As our last speaker of this Sustainable Development course, David "Sister" Batema came and spoke to us about the many biases that continue to exist within the Ugandan culture that inevitably lead to the ever-present gender inequalities within the country. Although human rights are nicely laid out within the Ugandan Constitution, Mr. Batema stated that the issue with upholding these rights comes from the idea that when masses of people deem certain aspects of society as "normal", these traditions become embedded within the culture, then migrate into religion, until finally transpiring into laws. Such is the issue with the societal construct of gender and the inequalities that exist between the laws and expectations that govern the people.
Throughout Sister Batema's speech, I was able to clearly see the the inequalities that surround the women in Uganda, from the divorce procedure they must follow, to them being expelled if they become pregnant out of wedlock, to female students getting a 1.5 GPA point addition. However, although Batema drew to our attention the many unfair circumstances the women face, I feel that he failed to actually explain what he does to change this, and instead he almost just reinforced some of the traditions that hinder human rights development. This made me question what progressivism looks like in Uganda vs. the U.S. and I believe that it demonstrates just how powerful an impact culture has when it comes to moving towards sustainability.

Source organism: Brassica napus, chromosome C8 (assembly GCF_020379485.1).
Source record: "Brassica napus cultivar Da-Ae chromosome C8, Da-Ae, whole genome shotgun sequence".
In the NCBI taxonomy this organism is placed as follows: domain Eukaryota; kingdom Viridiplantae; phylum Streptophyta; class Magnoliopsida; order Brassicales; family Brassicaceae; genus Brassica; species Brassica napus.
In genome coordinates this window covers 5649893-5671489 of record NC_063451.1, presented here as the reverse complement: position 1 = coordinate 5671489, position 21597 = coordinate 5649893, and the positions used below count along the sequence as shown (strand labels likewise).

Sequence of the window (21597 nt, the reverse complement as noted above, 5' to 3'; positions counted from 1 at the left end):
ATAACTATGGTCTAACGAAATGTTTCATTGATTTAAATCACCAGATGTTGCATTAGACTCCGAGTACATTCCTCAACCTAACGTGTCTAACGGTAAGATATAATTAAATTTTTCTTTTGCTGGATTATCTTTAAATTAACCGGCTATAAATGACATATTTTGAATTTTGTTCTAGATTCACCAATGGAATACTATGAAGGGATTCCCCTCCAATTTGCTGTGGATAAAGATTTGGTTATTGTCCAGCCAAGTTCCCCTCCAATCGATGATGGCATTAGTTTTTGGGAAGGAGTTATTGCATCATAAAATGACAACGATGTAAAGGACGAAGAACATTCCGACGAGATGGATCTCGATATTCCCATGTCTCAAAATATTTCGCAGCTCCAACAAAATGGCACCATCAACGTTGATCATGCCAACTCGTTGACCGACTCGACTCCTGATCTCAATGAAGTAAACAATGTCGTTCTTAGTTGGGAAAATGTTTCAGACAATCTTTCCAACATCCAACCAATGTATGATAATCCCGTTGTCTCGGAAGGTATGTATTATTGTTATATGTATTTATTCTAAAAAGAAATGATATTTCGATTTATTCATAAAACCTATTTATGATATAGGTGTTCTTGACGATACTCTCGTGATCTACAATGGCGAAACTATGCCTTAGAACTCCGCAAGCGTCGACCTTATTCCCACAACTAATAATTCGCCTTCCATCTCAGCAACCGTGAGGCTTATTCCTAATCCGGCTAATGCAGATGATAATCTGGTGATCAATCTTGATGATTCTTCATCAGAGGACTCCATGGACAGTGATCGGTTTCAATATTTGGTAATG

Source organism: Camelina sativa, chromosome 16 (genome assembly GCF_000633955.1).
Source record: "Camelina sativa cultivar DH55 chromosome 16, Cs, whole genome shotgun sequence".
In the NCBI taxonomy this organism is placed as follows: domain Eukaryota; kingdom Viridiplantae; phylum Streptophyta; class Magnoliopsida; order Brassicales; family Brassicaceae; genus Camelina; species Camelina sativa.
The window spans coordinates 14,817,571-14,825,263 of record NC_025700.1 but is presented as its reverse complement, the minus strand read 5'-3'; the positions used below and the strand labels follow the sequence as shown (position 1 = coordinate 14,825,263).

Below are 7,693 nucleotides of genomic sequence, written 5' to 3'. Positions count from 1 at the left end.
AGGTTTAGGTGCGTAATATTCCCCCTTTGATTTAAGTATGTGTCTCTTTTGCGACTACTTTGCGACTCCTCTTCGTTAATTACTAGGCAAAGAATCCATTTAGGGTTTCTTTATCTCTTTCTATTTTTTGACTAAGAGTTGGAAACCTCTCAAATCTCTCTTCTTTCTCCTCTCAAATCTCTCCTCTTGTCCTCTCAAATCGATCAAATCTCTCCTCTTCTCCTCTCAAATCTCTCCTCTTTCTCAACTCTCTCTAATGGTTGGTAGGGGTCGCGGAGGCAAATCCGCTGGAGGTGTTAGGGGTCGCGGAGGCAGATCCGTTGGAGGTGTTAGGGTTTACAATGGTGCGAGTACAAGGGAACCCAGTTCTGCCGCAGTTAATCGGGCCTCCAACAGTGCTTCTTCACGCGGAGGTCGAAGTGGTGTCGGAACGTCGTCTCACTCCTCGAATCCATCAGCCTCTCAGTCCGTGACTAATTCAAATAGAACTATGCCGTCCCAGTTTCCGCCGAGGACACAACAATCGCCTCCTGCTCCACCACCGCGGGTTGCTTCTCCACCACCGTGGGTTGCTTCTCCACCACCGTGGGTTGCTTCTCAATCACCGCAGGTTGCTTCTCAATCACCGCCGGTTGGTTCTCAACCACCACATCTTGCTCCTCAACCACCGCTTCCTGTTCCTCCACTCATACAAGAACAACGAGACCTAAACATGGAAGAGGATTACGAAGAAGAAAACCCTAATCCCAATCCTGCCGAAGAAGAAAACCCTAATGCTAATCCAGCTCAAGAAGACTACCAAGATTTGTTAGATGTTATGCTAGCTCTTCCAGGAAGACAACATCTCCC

Questions for Drake and MUBS students:
How do you think the idea of being "progressive" varies based on the U.S. culture vs. Ugandan culture, and are people like Mr. Batema on the road towards making Uganda sustainable in regards to human rights?
How do you feel about female students getting an automatic 1.5 GPA point increase? Do you think that this helps the students or does it inherently teach them that they are less and cannot/are not expected to achieve as much as male students can?
What does it say about the current state of gender inequalities that Mr. Batema addressed women in the household for a long period of time, but did not mention women in the workforce until he was asked a question about it? Can his focus lead us to believe that he may have hidden biases that hinder him from being the best women's rights activist?
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